While it’s still safe to laud traditional family dynamics—breadwinner and homemaker, dual income households are becoming increasingly common. The days of daddy walking in from a hard day’s work and resting his work boots under the kitchen table are long gone. Mom’s work too. They make the bacon, and they fry it in the pan.
But how does the house fair financially if mom gets injured on the job? Working moms face a higher risk of injury on the job due to health conditions. As a matter of study, most Job-related injuries reported to worker’s compensation by women are caused by stress, fatigue, and slumps in mental health, making it difficult for women to win claims against their employers. Surviving worker’s compensation is a tedious process that affects your mental and physical state of being.
Surviving Worker’s Compensation Means Telling Someone
File a claim. Moms who work juggle a cadre of things daily. Work is one of them. Managing both work and home is demanding. Add being injured on the job and you have the perfect recipe for a stressful disaster. And unfortunately, no one wants to be put in the uncomfortable position of telling the boss they’ve been hurt on the job. But you have to.
There’s an order in which you must follow before you file your claim.
- Gather yourself and notify the appropriate personnel of your injury immediately.
- Document your injury(s) in a report.
- Give an account of all who were present. Witnesses are helpful in any claim.
- Seek medical attention. Get checked out by your primary care physician as soon as possible. If your injury requires an ambulance, ask for one immediately.
- Complete a worker’s compensation application and keep track and record of all of your paperwork.
Dealing with the circumstances of a workplace injury can psyche you out. Make sure you have a leveled head while gathering the necessary information to file your claim. Calm down, focus, and try to be as accurate about your injury as possible.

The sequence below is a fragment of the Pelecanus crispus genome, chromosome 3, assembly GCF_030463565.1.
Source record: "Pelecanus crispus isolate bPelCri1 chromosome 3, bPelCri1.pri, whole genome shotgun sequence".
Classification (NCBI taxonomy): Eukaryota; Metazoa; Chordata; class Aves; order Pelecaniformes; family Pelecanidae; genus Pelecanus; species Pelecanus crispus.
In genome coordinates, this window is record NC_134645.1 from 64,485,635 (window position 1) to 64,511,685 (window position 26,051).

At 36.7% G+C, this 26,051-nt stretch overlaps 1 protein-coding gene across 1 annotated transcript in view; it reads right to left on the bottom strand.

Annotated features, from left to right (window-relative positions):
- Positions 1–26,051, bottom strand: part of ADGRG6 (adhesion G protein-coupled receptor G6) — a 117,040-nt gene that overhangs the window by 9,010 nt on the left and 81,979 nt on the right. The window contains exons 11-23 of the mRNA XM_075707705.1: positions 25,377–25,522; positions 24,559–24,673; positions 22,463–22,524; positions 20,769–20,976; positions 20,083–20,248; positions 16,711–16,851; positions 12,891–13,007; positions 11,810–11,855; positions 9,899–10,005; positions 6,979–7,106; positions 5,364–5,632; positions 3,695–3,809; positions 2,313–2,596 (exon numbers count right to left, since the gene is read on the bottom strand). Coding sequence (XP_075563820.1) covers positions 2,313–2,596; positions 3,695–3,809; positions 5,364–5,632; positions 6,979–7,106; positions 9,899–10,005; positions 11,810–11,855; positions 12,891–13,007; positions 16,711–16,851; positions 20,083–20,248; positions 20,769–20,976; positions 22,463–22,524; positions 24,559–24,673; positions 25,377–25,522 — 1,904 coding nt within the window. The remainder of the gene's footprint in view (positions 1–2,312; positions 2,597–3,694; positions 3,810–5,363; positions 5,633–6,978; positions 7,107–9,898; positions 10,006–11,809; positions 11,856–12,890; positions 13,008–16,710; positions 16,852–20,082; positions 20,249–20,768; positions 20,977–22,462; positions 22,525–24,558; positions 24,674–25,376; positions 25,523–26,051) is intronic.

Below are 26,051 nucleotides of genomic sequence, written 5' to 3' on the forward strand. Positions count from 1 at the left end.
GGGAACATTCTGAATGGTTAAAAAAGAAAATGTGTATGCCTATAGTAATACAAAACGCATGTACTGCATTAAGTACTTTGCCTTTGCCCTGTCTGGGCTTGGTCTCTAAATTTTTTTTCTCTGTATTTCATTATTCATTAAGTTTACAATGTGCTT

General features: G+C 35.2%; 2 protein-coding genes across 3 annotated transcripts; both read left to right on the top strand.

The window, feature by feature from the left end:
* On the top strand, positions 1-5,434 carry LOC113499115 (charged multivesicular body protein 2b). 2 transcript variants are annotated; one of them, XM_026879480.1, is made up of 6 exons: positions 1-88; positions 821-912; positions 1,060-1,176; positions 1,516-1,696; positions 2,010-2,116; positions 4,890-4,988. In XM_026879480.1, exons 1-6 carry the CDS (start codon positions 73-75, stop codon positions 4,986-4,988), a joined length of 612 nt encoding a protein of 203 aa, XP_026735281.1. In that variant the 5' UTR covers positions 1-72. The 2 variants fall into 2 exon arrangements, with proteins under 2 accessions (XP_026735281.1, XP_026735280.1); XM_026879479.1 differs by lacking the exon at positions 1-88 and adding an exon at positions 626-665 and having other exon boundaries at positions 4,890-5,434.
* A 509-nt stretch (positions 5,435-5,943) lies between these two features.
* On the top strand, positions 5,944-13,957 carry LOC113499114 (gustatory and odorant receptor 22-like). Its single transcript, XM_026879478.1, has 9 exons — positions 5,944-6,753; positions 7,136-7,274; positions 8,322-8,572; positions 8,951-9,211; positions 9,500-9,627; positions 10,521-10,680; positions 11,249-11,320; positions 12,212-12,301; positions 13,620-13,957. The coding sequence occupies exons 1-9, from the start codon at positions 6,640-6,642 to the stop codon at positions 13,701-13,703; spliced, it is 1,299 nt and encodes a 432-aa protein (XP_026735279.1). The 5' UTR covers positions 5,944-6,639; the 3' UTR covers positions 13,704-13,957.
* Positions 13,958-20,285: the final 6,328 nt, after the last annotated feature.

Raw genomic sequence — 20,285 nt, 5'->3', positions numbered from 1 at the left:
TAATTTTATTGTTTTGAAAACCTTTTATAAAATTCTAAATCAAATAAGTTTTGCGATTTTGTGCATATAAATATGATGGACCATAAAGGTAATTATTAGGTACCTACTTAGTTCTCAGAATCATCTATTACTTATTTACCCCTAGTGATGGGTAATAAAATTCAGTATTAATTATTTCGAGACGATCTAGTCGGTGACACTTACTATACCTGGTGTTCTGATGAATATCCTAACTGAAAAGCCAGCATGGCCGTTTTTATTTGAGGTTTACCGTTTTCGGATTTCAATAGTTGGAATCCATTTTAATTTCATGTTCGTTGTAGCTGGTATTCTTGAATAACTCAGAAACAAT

Seek Legal Advice
It’s second-nature for moms to put everyone and everything before themselves. Workplace injuries are no different. You may not be able to return to work immediately, which means your household income will change. And because worker’s compensation only covers a fraction of your wages, while slighting your pain and suffering, you need to understand your rights legally.
Contact an attorney
Having an attorney on your side during the process helps alleviate mental anguish. They will consult with you and help negotiate for you. This is an overbearing process. You need someone on your side. Organize your finances and hire the right attorney.
Have a Financial Backup Plan
Workplace injuries are never planned, and they catch people financially off guard all of the time—as do most monetary crises. Always have a backup plan.
In a recent Bankrate survey, it was discovered that out of the 34% of households here in the States who experienced an unexpected expense, similar to being out of work due to injury, only 39% of them could cover a $1000 setback. And that’s from using their savings accounts.
Most American workers live check to check. Dual income households the same. Inflation, cost of living, pay gaps, and money mismanagement all account for workers exhausting their wages as they come in. But even with these factors, moms can still salvage a bit of their bi-weekly income if they plan economically.